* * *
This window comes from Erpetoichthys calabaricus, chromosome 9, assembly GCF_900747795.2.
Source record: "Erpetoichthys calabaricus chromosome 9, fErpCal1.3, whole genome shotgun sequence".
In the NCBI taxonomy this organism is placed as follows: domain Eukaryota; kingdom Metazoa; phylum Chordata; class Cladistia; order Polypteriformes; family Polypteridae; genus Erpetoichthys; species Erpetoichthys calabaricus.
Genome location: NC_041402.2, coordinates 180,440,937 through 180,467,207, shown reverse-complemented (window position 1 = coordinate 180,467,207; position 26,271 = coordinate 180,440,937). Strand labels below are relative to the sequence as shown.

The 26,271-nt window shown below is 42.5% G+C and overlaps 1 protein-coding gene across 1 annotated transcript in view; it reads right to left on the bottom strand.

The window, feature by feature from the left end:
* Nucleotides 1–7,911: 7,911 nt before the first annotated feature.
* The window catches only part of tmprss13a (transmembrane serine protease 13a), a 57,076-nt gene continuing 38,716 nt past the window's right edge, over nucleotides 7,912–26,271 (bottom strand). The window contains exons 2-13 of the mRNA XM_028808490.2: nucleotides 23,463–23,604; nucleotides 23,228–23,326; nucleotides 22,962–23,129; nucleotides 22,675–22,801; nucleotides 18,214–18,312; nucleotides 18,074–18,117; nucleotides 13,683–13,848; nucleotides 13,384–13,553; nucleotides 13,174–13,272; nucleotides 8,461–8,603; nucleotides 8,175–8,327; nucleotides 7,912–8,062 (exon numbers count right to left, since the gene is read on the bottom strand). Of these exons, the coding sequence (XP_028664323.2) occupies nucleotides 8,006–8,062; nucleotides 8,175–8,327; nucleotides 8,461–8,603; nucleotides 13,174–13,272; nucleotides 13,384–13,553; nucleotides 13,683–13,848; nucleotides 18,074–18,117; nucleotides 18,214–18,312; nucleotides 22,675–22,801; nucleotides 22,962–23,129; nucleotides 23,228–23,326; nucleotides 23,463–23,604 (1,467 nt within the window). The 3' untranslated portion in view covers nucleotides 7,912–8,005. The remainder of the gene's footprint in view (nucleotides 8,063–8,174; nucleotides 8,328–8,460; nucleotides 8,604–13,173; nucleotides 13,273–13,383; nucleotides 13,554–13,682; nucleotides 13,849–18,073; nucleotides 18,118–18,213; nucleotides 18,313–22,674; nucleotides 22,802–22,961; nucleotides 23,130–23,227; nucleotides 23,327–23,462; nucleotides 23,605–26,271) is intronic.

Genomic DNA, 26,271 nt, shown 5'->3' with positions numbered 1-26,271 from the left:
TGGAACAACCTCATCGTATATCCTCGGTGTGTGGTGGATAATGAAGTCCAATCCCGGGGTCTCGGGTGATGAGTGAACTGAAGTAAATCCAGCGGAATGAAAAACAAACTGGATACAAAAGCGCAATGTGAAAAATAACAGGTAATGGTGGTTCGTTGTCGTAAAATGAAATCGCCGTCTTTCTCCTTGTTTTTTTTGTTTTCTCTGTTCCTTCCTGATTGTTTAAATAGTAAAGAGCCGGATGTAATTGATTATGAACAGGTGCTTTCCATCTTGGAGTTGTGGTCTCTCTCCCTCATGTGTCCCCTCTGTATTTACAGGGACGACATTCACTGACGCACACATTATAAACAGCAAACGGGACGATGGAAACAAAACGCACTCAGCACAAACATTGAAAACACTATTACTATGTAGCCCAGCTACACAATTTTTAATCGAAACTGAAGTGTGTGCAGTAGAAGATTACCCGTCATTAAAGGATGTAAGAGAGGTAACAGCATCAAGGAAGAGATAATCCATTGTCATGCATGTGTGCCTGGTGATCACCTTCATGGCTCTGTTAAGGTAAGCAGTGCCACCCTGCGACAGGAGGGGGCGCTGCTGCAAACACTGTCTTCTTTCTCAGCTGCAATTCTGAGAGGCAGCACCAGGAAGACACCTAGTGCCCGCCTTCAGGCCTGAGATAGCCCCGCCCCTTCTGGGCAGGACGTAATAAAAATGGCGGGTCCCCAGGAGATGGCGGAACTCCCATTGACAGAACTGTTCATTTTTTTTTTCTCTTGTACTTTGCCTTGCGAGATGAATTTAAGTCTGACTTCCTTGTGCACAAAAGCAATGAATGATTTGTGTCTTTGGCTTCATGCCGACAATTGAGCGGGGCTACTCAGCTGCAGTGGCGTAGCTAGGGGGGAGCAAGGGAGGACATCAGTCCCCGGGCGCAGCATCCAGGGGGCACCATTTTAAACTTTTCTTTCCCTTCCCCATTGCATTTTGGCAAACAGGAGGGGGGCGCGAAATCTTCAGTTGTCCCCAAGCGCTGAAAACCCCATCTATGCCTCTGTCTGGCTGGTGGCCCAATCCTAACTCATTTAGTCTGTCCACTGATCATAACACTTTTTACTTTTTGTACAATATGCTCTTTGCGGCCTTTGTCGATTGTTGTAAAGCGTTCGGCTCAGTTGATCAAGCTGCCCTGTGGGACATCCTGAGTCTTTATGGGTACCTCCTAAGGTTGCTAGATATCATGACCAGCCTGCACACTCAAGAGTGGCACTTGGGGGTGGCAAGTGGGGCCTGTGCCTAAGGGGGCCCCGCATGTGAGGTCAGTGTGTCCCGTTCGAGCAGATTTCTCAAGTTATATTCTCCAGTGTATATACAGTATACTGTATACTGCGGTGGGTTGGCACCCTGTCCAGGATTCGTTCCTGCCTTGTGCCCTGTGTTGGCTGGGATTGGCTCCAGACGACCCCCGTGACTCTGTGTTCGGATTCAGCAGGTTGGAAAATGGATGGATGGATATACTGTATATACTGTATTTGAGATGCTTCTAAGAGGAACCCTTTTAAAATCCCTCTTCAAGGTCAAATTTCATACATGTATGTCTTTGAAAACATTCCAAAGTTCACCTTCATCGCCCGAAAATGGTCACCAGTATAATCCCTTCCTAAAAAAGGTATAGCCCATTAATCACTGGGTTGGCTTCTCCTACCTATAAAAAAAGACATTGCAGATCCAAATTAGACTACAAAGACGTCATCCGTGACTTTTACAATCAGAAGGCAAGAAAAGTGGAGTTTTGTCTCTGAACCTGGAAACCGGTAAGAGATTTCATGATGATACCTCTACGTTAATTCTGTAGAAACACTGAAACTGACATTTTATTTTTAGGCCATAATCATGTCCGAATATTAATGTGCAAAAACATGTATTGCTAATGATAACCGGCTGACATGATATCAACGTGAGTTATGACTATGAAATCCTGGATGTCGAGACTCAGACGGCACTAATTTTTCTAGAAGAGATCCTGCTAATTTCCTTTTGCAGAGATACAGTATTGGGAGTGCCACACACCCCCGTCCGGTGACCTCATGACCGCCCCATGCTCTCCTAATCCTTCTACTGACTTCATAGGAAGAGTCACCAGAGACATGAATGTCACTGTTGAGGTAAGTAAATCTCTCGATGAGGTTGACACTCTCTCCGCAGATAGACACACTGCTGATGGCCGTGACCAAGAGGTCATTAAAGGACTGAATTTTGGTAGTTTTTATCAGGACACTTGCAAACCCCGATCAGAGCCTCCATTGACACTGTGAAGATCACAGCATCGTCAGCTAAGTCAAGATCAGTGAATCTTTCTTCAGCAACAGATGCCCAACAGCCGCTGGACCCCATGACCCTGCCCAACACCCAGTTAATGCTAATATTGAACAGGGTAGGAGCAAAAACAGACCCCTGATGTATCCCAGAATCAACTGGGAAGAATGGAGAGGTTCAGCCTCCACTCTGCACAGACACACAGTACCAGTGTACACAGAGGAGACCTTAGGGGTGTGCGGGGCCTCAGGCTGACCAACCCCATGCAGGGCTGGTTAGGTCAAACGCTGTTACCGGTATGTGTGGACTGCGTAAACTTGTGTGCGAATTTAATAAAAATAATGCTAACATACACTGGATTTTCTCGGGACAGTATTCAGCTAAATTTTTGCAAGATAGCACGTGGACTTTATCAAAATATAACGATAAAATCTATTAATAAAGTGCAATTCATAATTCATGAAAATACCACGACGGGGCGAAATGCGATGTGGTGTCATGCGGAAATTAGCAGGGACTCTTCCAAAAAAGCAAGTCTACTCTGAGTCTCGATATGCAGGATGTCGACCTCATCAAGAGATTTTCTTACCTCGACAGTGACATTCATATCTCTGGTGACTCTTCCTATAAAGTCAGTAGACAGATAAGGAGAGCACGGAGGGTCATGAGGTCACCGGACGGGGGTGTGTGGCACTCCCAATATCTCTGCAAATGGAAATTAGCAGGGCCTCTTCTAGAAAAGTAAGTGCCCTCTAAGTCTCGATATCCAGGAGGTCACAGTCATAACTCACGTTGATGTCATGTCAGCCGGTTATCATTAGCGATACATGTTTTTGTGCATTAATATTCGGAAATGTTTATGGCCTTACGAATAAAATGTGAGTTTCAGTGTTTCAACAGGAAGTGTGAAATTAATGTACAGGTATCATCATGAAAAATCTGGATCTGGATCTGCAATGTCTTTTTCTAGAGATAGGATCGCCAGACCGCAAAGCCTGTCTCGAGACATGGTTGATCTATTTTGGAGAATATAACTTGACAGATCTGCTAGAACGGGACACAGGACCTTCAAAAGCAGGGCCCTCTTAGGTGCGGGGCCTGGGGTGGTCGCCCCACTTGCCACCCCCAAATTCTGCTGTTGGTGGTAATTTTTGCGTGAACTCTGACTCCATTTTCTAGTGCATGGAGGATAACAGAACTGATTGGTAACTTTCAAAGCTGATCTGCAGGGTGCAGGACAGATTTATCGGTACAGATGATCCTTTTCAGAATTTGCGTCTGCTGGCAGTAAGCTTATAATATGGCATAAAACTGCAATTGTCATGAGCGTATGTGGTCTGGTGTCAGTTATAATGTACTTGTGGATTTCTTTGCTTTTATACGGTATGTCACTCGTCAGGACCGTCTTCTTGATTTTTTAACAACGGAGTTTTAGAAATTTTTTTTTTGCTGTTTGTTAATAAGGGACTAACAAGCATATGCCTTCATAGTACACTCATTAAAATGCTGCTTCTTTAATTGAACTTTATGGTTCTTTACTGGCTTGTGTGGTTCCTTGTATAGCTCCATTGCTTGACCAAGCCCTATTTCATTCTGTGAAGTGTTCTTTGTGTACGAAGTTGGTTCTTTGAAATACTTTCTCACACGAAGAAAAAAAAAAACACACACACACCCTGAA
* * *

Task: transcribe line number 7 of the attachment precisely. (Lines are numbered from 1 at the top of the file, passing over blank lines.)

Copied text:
* Nucleotides 1–7,911: 7,911 nt before the first annotated feature.